What would you do if you if the Holy Spirit talked to you? What if God or the angels shook you awake at 2 a.m. with the urgent message, “humanity only has 60 years left if you don’t get your act together about climate change”? Would you tell people? Would you change what you are doing?
Despite our deep reverence for a book filled with stories of prophets and prophecy, we might well shy away from this task. Our society, which espouses rationality as a cultural value, shirks away from talks of vision. We may be living in a time that is not unlike the age in which Samuel was born. Recall the opening of 1 Samuel 3: “The word of the Lord was rare in those days; visions were not widespread.” We view prophecy with suspicion, having witnessed far too many doomsday predictions that came and went without so much as a whimper. Or we think of modern prophets as the homeless person with schizophrenia shouting from the street corner. If our news stories report on people seeing visions, they are more likely to report on Jesus appearing in an oil stain on a grain silo in the Midwest than about a person of God calling us to see a new path.
We are more likely to embrace contemporary visions if they are culturally palatable. The Rev. Dr. Martin Luther King Jr.’s dream was just that at the time, but is now espoused as a cultural value, even as we are continually challenged to reshape our society in that vision. The Puritan vision of the “Shining City on a Hill” continues to resonate with many in contemporary American culture. But when the prophets warn us that God wants us to change anything about our lives, our culture, or our comfort level, they are rarely received like Jonah in Nineveh. (As you may remember, after the experience inside the giant fish, Jonah successfully warned Nineveh to change their ways, and they did, which gave Jonah complicated feelings.) Rather, we may react in a way closer to the Jerusalem described in Luke 13:34…if not killing the prophets, perhaps canceling them or at least ignoring them.
So, what would you do if the Holy Spirit asked you to warn humanity about the developing and ongoing climate disaster in the making, knowing our culture’s preference for science and rationality? Would you turn to science to make the point? One year ago, scientists concluded that we had 11 years to regain control over our emissions before hitting the point of no return. In 2015, they estimated a 20-year timeline remaining to make effective change. Or would we look to the sociologists for their wisdom about the impacts of climate on people? Climate change is already fueling global migration as people lose the ability to live in their land of birth because of rising seas and famine-causing droughts, not to mention the wars triggered by struggles over remaining resources. UNHCR reports that ninety percent of refugees and seventy percent of the internally displaced come from countries “on the front lines of the climate emergency.” Or will we listen to our young people? According to Deloitte’s survey of Millennial and Gen Z adults, these generations long to see accountability and action when it comes to protecting the climate.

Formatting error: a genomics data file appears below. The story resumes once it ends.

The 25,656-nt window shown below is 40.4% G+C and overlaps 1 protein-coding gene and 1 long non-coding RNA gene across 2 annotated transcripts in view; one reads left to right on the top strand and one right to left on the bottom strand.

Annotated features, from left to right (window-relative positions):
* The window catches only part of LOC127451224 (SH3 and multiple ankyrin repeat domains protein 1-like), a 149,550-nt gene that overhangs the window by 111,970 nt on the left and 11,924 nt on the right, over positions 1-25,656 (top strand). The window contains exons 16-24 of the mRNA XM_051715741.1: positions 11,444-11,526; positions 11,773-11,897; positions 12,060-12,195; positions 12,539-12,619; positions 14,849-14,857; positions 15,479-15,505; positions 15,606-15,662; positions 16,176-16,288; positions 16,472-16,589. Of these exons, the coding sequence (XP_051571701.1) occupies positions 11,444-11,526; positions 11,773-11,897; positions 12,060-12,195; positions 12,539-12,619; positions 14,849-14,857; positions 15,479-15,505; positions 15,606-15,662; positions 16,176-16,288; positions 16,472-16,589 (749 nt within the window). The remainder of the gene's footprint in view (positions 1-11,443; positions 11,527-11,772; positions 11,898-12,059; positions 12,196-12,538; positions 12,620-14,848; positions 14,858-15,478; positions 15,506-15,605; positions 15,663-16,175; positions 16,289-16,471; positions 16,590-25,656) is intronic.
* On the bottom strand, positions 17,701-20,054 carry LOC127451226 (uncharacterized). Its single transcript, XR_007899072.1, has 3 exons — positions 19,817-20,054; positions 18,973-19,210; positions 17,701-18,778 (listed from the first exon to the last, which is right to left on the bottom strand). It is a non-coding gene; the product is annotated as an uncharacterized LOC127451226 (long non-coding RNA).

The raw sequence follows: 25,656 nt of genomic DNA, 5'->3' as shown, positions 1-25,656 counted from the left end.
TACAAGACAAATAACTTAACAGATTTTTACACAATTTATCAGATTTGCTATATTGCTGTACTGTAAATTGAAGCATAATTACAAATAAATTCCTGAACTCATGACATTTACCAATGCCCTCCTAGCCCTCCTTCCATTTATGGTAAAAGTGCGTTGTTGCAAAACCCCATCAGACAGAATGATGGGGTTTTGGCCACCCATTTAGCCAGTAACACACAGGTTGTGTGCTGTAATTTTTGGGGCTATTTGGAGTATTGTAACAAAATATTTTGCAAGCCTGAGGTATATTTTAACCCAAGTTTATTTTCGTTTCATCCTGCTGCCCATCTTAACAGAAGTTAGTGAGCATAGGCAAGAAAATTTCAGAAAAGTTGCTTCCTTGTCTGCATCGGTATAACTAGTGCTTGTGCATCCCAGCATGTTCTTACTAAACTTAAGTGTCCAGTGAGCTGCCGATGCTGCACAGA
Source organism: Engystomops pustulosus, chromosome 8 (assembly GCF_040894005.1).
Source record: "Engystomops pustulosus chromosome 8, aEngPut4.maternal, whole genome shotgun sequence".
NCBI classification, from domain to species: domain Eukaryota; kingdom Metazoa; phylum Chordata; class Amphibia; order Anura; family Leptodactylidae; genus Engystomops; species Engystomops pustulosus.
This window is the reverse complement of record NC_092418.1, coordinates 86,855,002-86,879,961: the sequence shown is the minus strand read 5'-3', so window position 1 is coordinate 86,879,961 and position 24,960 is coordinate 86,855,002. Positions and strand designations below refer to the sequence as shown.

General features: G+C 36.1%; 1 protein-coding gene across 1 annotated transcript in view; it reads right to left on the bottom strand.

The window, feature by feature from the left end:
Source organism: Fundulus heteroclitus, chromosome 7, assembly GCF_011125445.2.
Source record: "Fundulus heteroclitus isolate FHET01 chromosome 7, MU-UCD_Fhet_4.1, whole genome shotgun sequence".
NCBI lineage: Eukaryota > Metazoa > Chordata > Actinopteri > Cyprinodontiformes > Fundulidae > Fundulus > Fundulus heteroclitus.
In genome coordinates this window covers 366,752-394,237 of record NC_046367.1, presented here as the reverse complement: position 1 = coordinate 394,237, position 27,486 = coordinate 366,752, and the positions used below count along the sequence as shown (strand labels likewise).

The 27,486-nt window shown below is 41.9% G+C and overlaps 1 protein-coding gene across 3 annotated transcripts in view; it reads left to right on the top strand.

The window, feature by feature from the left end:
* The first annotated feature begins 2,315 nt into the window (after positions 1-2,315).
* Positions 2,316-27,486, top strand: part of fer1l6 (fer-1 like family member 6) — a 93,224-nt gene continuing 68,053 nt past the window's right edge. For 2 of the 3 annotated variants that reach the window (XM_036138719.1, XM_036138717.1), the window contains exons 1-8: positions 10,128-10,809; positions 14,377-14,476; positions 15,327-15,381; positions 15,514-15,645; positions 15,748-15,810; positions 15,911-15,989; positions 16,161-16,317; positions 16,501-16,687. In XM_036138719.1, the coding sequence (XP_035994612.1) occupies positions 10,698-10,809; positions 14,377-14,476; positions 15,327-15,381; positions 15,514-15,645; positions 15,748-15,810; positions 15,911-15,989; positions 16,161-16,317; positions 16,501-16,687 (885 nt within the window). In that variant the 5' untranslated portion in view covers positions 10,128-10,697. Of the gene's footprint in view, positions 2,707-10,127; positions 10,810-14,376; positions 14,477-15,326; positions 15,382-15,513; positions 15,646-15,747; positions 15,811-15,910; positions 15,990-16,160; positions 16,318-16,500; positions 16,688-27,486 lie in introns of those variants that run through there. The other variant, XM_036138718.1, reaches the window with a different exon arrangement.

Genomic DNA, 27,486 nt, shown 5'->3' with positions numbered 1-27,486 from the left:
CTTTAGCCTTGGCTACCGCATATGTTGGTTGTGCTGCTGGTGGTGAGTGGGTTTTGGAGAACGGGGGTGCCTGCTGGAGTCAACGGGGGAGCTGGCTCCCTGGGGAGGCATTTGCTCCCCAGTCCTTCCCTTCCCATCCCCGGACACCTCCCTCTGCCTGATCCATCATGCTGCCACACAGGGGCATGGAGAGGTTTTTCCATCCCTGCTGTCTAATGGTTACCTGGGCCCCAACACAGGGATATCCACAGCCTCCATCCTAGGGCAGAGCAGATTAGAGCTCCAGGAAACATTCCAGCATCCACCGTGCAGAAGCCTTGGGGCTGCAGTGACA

If we fail to heed the warnings of scientists, sociologists, and our children, will we listen to prophets? Will we listen to the clergy who passionately preach about creation justice? Will we understand that God is still speaking through God’s people and their actions? The prophet Joel (2:28), lamenting over a ruined country with failed crops, reminded us that in such times, God pours out the spirit on all flesh. God promised Joel that “sons and daughters shall prophesy,” and young and old alike would dream dreams and see visions. Through repentance and turning toward those visions, the nation’s divisions would be healed and its fortunes restored.
The Bible is clear that we can change our fortunes when we listen to the prophets. Such change requires collective, unified action, which may feel like a tall order in our deeply bifurcated society. During the early days of the pandemic, when we were briefly #AllInThisTogether, the pollution contributing to climate change fell dramatically as our travel and trade practices briefly changed. Perhaps that was one of the lessons we were supposed to take away from the last three years—when we work together, we can literally save lives. We can face our existential threats and make changes that restore fortune and life together. Are we listening as the Holy Spirit speaks to us through our prophets, scientists, sociologists, and children?
Rachael Lawrence, PhD, is senior editor, Judson Press. She is also classical musician. For new stories, subscribe to The Christian Citizen Weekly newsletter or visit us at christiancitizen.us.